Later On

A blog written for those whose interests more or less match mine.

The Secret to Finland’s Success With Schools, Moms, Kids—and Everything

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Some countries seem to be on track. Olga Khazan writes in the Atlantic Monthly:

The country has cheaper medical care, smarter children, happier moms, better working conditions, less-anxious unemployed people, and lower student loan rates than we do. And that probably will never change.

It’s hard not to get jealous when I talk to my extended family.

My cousin’s husband gets 36 vacation days per year, not including holidays. If he wants, he can leave his job for a brief hiatus and come back to a guaranteed position months later.

Tuition at his daughter’s university is free, though she took out a small loan for living expenses. Its interest rate is 1 percent.

My cousin is a recent immigrant, and while she was learning the language and training for jobs, the state gave her 700 euros a month to live on.

“Everyone should get a slice of the cake so that they have what they need to realize their life projects.”

They had another kid six years ago, and though they both work, they’ll collect 100 euros a month from the government until the day she turns 17.

They of course live in Finland, home to saunas, quirky metal bands, and people who have for decades opted for equality and security over keeping more of their paychecks.

Inarguably one of the world’s most generous — and successful — welfare states, the country has a lower infant mortality ratebetter school scores, and a far lower poverty rate than the United States, and it’s the second-happiest countryon earth (the U.S. doesn’t break the top 10). According to the OECD, Finns on average give an 8.8 score to their overall life satisfaction. Americans are at 7.5.

Sometimes when I’m watching the web traffic for stories here at The Atlantic‘s global desk, I’ll notice a surge in readership in one of a couple of archival stories we have about how fantastic Finland is — usually thanks to Reddit or a link from another news site. One is about Finland’s “baby boxes, ” a sort of baby shower the Finnish government throws every mom. A package sent to expecting women contains all the essentials for newborns — everything from diapers to a tiny sleeping bag. (Want to choose your own baby clothes? You can opt instead for the box’s cash value, as my cousin did.)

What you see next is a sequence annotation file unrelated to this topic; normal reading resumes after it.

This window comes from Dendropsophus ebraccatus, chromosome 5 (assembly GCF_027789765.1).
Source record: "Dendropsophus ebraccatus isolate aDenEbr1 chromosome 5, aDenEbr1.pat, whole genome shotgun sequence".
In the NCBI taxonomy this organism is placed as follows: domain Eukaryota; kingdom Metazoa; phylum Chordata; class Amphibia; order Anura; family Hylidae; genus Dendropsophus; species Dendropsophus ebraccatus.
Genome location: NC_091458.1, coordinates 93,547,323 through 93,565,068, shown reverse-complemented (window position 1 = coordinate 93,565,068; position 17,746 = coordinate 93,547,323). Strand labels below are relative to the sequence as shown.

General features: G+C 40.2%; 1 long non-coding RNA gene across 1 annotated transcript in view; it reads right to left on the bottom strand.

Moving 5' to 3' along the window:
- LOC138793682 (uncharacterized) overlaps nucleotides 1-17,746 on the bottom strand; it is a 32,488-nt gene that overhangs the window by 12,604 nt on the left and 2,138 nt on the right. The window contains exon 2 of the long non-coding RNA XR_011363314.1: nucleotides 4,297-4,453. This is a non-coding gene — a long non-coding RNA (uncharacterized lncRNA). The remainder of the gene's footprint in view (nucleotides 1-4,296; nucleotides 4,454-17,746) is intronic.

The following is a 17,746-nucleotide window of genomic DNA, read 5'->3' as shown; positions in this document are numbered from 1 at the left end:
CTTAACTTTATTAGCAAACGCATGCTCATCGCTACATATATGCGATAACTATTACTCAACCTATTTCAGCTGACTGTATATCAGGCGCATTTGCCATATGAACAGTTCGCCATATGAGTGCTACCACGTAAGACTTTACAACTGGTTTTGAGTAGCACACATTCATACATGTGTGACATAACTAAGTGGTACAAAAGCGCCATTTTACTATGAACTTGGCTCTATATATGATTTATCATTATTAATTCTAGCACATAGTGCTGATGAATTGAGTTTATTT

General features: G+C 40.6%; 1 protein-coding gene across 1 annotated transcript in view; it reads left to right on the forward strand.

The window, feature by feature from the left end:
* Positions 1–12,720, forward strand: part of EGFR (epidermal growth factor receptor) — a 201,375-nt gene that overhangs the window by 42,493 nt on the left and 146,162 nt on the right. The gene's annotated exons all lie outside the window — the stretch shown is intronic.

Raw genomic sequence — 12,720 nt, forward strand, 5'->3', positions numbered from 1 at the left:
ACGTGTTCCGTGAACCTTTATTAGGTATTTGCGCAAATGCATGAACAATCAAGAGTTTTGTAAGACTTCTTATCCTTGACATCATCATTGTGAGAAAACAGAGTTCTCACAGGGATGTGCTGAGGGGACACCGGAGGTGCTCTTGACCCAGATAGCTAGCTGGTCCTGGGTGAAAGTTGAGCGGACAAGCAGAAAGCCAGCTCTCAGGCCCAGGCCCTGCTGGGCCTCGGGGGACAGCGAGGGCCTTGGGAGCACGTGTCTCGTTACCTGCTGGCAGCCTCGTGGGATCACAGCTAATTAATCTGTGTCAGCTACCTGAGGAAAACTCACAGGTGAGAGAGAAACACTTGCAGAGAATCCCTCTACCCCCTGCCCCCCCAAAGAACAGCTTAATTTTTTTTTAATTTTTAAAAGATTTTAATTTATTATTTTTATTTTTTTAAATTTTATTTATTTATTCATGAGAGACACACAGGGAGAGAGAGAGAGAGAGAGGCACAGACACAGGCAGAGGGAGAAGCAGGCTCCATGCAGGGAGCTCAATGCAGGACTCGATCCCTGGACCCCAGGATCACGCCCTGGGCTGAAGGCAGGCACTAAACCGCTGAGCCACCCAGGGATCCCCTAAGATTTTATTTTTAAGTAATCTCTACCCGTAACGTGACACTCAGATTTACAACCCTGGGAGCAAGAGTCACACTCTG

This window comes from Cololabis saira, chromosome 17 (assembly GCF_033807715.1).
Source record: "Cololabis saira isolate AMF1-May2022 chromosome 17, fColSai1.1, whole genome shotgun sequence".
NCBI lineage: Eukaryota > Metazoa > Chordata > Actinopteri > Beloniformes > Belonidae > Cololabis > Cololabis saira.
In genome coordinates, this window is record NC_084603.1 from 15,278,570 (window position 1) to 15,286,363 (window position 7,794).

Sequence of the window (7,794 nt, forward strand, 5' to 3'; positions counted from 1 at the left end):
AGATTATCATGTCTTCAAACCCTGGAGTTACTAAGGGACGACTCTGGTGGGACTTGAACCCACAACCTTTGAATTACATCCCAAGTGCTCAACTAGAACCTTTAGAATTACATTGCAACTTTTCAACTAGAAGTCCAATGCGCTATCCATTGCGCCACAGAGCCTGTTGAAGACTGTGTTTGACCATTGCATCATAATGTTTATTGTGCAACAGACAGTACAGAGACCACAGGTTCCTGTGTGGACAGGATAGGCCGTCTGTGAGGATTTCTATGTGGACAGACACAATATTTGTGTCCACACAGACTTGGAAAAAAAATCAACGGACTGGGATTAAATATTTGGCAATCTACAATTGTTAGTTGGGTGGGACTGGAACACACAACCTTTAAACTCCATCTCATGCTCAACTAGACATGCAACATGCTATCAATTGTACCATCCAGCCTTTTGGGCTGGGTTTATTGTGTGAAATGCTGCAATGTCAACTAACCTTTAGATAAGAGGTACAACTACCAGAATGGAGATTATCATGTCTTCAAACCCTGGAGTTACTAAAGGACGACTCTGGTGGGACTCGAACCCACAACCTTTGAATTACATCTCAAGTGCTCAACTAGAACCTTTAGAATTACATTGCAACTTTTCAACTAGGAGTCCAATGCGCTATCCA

The other popular story is about Finland’s school system, which ranks as one of the world’s best — with no standardized testing or South Asian-style “cramming” but with lots of customization in the classroom. Oh, and students there also spend fewer hours physically in school than their counterparts in other Western countries.

As the U.S. raises student loan rates, considers cutting food stamps, guts long-term unemployment insurance, and strains to set up its first-ever universal healthcare system, it’s easy to get sucked into articles about a country that has lapped America in certain international metrics but has also kept social protections in place. Like doting parents trying to spur an underperforming child, American liberals seem to periodically ask, “Why can’t you be more like your brother?”

It’s a good debate to have, and in some ways, it seems like there’s no reason why the U.S. shouldn’t borrow from Finland or any other Nordic country — we’re richer and just as committed to improving education and health, after all. Here’s the difference: Finland’s welfare system was hardwired into its economic development strategy, and it hasn’t been seriously challenged by any major political group since. And just as Finland was ramping up its protections for workers, families, and the poor in the 1960s, Americans began to sour on the idea of “welfare” altogether. What’s more, some economists argue that it’sbecause of all that American capitalism contributes to the global economy that countries like Finland — kinder, gentler, but still wealthy — can afford to pamper their citizens. With actual Pampers, no less.

***

Let’s start with mandatory maternity leave, . . .

Continue reading. And do read the whole thing. From the article, a very interesting graph:

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Written by Leisureguy

11 July 2013 at 12:39 pm

Posted in Daily life, Government

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